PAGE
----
Waycott Building: Man in Second Floor Window
This iconic painting of a man looking out a second floor window was painted on the side of the historic Waycott Building, located at 2432 W. Colorado Ave. in Old Colorado City, in 1979 by Laurence “Link” Linkus. The subject is the renowned local sculptor Michael Garman whose creation, “Magic Town,” can be toured at the nearby Michael Garman Galleries. In the late 1970’s Michael had his studio in the third floor of the Waycott Building, and loft space on the second floor. To the best of Michael’s recollection, he was sitting at the window one day taking a break from his work and having a beer. He saw a young artist painting on the exterior wall of the building in which Meadow Muffin’s restaurant was soon to open occupying the first floor. Michael decided to tease the young man and shouted down to him: “You know that the lowest form of an artist is a painter, right?” They both had a good laugh, but the next time Michael looked at the front of the building he saw that the young artist had painted a likeness of Michael on the wall depicting him with three beer cans looking out the window. Michael was in awe of the talent and initiative of the young artist.
That artist, Link, was tasked with painting faux leaded glass arched windows around the two small second story windows, on the south wall, so that they would appear to match the actual arched leaded glass windows on the third floor. “Link” was a staff artist for a number of years for Grand American Fare (GAF), a theme restaurant/bar company headquartered in California. The company developed a number of theme restaurant/bars in other Colorado communities as well as in other western states. In a 2018 interview, Link remembered living in Colorado Springs for three to four weeks while working on the Waycott Building-Meadow Muffin’s remodel project before and after working on other GAF projects. Link remembered painting the beer cans as likenesses of the red, white and blue Budweiser beer cans although they appear to have faded a bit in the sun. Finally, he recalled Michael Garman as “quite a character.”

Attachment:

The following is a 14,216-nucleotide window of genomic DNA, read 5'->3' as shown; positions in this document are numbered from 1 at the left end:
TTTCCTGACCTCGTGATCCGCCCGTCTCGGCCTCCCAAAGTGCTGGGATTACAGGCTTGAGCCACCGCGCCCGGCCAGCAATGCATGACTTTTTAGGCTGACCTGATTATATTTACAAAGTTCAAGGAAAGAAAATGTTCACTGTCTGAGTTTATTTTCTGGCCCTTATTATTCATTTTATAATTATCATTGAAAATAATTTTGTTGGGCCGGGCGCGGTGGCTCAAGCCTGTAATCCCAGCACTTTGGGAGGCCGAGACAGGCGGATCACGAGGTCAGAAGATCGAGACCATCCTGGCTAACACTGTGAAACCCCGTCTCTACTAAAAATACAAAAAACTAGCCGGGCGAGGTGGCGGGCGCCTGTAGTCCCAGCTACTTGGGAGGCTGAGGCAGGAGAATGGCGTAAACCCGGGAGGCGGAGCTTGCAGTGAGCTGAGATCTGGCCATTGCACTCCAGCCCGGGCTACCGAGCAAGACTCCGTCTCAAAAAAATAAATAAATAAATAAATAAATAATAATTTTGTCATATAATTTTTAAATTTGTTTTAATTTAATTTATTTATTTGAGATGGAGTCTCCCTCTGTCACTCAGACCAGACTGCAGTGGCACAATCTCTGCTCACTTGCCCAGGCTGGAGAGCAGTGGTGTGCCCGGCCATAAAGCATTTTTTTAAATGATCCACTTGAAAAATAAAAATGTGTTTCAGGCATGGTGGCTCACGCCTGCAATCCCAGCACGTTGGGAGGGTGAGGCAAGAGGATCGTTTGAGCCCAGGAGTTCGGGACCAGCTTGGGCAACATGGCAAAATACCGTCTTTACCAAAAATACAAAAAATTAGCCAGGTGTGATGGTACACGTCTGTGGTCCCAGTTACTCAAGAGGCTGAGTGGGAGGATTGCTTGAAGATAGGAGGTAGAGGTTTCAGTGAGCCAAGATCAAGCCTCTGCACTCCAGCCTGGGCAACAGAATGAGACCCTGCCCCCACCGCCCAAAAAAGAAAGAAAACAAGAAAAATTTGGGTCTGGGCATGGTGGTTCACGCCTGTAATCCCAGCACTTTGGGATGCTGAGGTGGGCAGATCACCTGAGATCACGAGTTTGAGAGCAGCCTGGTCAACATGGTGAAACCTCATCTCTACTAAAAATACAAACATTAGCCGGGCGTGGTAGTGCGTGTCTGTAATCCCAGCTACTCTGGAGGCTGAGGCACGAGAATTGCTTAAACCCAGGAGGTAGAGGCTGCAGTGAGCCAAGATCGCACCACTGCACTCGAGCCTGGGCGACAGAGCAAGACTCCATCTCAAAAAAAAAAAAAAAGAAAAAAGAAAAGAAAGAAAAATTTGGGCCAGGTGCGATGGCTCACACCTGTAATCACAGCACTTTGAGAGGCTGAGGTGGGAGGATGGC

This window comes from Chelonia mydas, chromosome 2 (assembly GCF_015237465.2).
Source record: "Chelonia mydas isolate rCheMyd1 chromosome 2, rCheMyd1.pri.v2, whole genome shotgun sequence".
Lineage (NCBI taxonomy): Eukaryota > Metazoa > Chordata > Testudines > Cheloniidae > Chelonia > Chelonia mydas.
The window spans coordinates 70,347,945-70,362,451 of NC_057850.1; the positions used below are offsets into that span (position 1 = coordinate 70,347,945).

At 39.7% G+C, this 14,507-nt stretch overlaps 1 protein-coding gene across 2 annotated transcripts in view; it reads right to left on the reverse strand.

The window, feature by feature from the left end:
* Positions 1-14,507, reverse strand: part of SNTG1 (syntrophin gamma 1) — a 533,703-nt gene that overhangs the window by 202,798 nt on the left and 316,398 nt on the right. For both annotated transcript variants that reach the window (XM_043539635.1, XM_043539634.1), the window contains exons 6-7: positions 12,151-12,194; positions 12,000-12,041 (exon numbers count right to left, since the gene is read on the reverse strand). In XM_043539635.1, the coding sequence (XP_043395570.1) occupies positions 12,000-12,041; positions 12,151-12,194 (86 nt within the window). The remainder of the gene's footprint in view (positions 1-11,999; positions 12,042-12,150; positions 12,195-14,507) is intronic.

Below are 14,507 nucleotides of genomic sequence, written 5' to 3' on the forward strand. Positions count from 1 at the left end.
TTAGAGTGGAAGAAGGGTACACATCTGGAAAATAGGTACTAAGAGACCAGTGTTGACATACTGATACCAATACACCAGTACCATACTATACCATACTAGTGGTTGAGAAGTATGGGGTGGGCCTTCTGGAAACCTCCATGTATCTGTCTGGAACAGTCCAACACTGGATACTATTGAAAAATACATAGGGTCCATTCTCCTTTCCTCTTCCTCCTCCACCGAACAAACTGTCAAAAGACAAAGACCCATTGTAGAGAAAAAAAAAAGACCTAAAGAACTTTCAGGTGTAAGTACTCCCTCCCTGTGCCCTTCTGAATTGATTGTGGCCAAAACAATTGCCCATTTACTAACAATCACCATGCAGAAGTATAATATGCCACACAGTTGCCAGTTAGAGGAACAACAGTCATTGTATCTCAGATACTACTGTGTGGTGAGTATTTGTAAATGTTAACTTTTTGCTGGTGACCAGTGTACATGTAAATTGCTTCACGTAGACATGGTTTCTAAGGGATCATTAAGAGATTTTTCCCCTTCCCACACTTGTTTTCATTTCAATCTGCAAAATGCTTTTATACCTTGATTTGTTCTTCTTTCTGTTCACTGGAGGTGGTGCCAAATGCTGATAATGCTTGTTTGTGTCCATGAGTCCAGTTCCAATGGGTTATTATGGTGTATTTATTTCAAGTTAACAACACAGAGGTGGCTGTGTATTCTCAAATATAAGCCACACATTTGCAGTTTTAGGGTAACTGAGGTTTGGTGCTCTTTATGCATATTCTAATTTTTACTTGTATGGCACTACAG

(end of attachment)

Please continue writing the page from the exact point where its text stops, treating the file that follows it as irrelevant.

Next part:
The Waycott Building was constructed in 1901. It was built and owned by Ernest and R.H. Waycott who were general contractors in Colorado City. Its first tenants included: the First National Bank on the first floor, the Waycott Opera Company on the second floor along with some office spaces (used by attorneys and physicians in the 1900’s), the W.O.W. (Woodmen of the World) hall on the third floor (touted as “the best dance floor in the state”,) and Stewart and Tiger Bicycles shop in the basement. The second floor had two large bay windows facing Colorado Ave. The first black and white photo below, which appeared in the 1906 Gazette Telegraph “New Year’s Annual Edition,” shows the bay windows. In 1953 the bay windows were removed, the opening was partially replaced with brick and smaller windows were installed. This was likely done to preserve the structural integrity of the south wall of the building. The second black and white photo below shows the building in 1976 with a noticeable “scar” on the bricks left over from the removed bay windows.
Mack’s Catering and Confectionary Company occupied the basement from 1907 to 1914. Sometime in 1912 or 1913 Mack’s changed their name to “Mack’s Candy & Ice Cream” company. The ghost signs “Mack’s Ice Cream and Candy: the cream of merit” that appear on the east and west third floor exterior walls were likely painted in 1912 or 1913. The third floor was used as a meeting place for a number of fraternal organizations over the years. At one time there was a vaudeville theater on the first floor. From 1915 to at least the 1920’s the second floor was used as a motion picture theater, under several different names.
After the start of WWII the third floor hosted the People’s Bible School and the I.M. Assoc. Gospel Hall. From the 1940’s to 1978, the first floor housed the West End Furniture company. West End used the second and third floors at various times during that era for additional show room space. Since that time, the building has also hosted a used book store on the third floor and a film studio. The Mother Muff’s restaurant/bar currently occupies the first floor and basement.
Finally, this mural actually consists of two parts. The left second floor window had the faux leaded glass arched window with the man in the window painting. But the right second floor window, see one of the below photos, also has faux leaded glass painted around it.
(Sources include: the artist Laurence Linkus, Michael Garman, Michael Garman Gallery staff, Dave Hughes, Mel McFarland, Eric Verlo, Colorado Springs City Planning Department, Pikes Peak Regional Building Department, Pikes Peak Library District and Old Colorado City Historical Society. Special thanks to Brent Steiner, formerly Director of Promotional Services for GAF, for locating the artist.)